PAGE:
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Saturday, February 17, 2018

Going home

Tomorrow we're heading back to Uganda for the week, the place we called home for 17 years. It's actually the longest we lived anywhere in our lives, where all our children took their first steps and said their first words and grew to be who they are.  Yet we've been away now for 7, and life has moved on.  Bundibugyo has a paved road and electricity, a published Lubwisi-language New Testament, and exponential increases in college graduates, health care workers, cash crops, water projects, cars.  In these 24 years child deaths in the world have been cut in half and if the improvement is not quite that neat and stark in Bundibugyo, it's at least going in the right direction.  There are more churches and schools than one could count.  Still, change comes slowly across generations, and the people we love face stiff challenges.  Malaria is still rampant.  Girls are still lured into early sexual relationships for survival.  Corruption and injustice still take a toll.  Fear and gossip still undermine the freedom of living in the love of God.  Politics still play out in a way to enrich the winners at the expense of the losers.
our yard, about 1999?

Christ School Bundibugyo has been right at the heart of our team's strategy to incorporate Kingdom values on the real-life soil of a place steeped in violence.  Now in it's 20th year, it is a boarding secondary school where (to the best of our ability) girls are safe from exploitation, sit in the same classes with the same opportunities as boys, even travel to national sporting tournaments.  This alone has the greatest impact possible on child survival; so much evidence that the best public health intervention is to educate girls.  Boys as well learn to respect others and themselves, to work in a system based on merit and kindness rather than corruption and grabbing.  There is a focus on science, a computer lab, a strong math program.  Students compete in music and dance that preserves cultural traditions.  There is a library, with actual books.  Through small groups and chapel, young people encounter the good news on a daily basis.  A long strong line of Sergers have invested significant parts of their hearts in this work. We now have a Ugandan Head Teacher, Kenneth, whose work over the last couple of years has resulted in the best performance of any school in the district.  We'll be celebrating that news with the staff, and congratulating them.  We'll see some of the graduates who are thriving.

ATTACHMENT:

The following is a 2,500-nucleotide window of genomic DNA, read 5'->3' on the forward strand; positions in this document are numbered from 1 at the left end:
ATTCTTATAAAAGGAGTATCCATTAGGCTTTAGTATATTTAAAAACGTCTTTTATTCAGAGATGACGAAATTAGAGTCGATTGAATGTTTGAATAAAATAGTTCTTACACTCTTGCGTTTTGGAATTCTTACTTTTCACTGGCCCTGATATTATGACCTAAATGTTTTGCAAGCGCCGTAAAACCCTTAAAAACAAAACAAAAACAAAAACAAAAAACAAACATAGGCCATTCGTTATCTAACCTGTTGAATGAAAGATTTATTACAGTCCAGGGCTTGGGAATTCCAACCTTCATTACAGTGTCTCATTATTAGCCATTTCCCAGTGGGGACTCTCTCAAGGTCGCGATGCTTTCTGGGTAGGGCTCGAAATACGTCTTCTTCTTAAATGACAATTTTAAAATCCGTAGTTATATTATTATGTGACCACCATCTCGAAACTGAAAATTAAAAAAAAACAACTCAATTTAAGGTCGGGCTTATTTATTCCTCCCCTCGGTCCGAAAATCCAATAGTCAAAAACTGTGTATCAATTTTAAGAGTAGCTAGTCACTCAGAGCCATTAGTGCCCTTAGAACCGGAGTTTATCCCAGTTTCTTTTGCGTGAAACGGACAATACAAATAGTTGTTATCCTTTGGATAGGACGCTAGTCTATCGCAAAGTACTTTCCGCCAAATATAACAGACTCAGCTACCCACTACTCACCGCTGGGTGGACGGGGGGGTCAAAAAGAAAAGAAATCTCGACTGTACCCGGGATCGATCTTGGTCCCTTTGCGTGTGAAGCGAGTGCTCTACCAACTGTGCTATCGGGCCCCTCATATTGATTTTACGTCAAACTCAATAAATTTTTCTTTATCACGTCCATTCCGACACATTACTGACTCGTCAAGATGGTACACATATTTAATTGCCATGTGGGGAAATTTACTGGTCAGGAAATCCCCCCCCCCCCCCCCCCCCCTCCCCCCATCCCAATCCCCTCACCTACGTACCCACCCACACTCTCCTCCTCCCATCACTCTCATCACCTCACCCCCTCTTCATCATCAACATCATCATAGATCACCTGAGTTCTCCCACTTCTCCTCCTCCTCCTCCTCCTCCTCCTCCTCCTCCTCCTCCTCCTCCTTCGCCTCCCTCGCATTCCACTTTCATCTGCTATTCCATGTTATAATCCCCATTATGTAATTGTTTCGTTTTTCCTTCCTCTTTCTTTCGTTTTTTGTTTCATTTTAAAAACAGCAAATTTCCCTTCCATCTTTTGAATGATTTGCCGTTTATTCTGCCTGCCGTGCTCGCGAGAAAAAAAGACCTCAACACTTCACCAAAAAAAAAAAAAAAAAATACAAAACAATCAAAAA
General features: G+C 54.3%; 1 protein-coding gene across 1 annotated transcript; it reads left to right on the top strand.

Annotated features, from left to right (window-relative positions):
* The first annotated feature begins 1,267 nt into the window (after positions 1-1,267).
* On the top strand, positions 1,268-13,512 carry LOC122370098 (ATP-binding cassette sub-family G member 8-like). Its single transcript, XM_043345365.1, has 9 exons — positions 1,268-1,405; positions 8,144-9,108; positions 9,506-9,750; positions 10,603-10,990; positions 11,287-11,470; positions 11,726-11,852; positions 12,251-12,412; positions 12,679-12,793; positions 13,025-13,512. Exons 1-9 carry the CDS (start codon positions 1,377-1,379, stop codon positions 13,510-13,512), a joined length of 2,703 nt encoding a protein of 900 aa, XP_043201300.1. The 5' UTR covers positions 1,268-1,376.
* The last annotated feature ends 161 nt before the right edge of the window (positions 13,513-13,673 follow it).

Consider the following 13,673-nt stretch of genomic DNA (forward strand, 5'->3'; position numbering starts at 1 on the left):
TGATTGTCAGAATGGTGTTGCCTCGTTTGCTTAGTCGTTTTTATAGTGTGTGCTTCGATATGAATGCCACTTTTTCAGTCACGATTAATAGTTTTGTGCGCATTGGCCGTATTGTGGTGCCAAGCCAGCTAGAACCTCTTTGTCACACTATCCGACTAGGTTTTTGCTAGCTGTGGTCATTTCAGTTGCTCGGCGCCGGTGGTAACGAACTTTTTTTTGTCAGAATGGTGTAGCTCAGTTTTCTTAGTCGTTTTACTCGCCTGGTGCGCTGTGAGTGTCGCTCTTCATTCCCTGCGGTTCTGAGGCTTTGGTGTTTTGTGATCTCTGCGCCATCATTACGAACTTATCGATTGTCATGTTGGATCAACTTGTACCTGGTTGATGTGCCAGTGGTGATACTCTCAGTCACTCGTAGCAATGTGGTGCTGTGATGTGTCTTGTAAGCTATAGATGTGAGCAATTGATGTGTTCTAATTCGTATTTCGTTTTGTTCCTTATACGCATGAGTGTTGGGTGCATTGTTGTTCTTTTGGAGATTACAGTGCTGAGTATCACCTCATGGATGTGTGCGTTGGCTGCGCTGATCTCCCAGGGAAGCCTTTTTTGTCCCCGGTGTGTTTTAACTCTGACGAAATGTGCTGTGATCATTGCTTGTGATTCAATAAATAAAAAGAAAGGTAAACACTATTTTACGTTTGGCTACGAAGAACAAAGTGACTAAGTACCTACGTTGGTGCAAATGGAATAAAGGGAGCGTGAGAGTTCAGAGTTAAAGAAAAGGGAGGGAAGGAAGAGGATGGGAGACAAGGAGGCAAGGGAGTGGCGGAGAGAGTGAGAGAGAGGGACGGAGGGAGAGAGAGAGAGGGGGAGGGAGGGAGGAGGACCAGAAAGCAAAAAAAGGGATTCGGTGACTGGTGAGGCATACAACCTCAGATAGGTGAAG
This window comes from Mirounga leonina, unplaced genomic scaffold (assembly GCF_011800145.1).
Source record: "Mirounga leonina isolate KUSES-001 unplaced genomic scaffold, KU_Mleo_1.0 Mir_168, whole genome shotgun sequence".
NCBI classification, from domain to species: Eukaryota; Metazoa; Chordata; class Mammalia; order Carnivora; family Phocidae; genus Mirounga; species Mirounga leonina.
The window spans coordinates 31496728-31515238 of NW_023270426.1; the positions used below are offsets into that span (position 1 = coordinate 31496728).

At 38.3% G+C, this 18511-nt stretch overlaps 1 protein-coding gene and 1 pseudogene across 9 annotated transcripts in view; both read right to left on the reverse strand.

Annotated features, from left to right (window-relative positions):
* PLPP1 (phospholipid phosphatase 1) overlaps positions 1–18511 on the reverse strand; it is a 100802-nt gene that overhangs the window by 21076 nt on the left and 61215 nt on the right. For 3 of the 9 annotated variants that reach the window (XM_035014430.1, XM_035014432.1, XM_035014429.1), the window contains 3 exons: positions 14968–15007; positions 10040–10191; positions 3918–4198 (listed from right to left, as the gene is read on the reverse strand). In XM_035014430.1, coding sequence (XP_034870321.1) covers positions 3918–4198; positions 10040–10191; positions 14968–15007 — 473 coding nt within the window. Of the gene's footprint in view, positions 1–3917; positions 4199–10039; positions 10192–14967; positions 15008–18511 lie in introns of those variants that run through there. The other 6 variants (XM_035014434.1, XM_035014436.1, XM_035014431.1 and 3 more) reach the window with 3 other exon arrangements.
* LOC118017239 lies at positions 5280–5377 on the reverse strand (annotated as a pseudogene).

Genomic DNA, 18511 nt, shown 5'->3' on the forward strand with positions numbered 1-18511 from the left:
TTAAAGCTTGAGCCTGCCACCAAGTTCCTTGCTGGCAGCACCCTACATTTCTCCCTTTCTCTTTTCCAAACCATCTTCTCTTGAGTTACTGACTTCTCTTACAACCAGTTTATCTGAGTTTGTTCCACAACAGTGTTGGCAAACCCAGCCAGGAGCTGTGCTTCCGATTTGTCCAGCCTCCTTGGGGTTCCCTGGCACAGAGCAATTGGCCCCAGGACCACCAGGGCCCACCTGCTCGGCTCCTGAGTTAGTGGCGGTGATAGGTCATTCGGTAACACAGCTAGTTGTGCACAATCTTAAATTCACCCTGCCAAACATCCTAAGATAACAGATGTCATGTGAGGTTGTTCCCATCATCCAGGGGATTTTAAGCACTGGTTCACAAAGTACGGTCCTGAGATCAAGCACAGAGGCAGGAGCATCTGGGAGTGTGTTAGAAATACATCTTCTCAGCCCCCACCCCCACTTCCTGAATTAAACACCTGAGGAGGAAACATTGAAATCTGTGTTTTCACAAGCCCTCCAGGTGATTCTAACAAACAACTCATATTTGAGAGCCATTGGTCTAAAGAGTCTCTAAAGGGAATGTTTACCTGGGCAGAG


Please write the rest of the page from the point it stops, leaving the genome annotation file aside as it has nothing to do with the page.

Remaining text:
One of the reasons we believe in this school--all our kids attended.  Luke with his class about 2005.

And yet . . . every year, from the first to the twentieth, feels like a year-long struggle against ever-present evil.  This year of drought the cocoa harvest dwindled at the same time that world market prices fell, so parents who almost universally rely upon the crop for money for school fees defaulted on payment.  For the first time we were late with teacher salaries.  Rumors swirled, violence was threatened.  At another point, there was a massive cultural consternation about our response to a teacher whose physical punishment of students was both illegal and unconscionable.  And on and on.  We still need to subsidize the school to keep it affordable.  We still need Serge workers who can walk a delicate balance of encouraging the staff and managing a project that is largely in local hands.  Both the funds and the personnel have worn thin.

So the next week we'll be listening to issues, looking at budgets, strategizing with the leaders, to move into this 20th year of operation and dream of the future. We'll also be visiting with our team who do many other things in Bundi:  water projects, church leader development, nutrition and agriculture, children's literacy and evangelism, physical therapy, sports ministry, medical care, community health.  We'll see the kids with whom we've had long relationships as something like foster parents, many now launching their own families and careers.  We'll see old friends who walked with us through some of the hardest days of our lives, and new ones who carry on in fresh ways with their energy and vision.

It feels intimidating.  It's hard to go home.  It's hard to absorb change.  It's hard to confront suffering.  It's hard to help untangle problems that seem intractable.  It's hard to have faith that we have anything to offer.  We're walking into this trip after a pretty trying week.  We've lost some patients, and beat our heads against the passive-aggressive wall of inaction, or the impossibility of sparse staffing.  I really like my team and have enjoyed several teaching opportunities this week, but giving multiple lectures while also managing patient care takes time. We've had visitors.  I had a bug that knocked sent me to bed early with aches and exhaustion.  That's life, but we're depleted. 

So it's good to remember this isn't about us.  God can reach into our weakness and pour through us something good for our Ugandan friends and our teams.  Prayers appreciated that we would bring a sense of God's presence and blessing.

1 comment:

Ethan said...

Have you ever heard of the Timothy Leadership Project? It was developed in Africa to transform cultures to a Biblical worldview and has been very useful in many areas. They are now using it in Myanmar and China,too. Check it out on line if you are interested.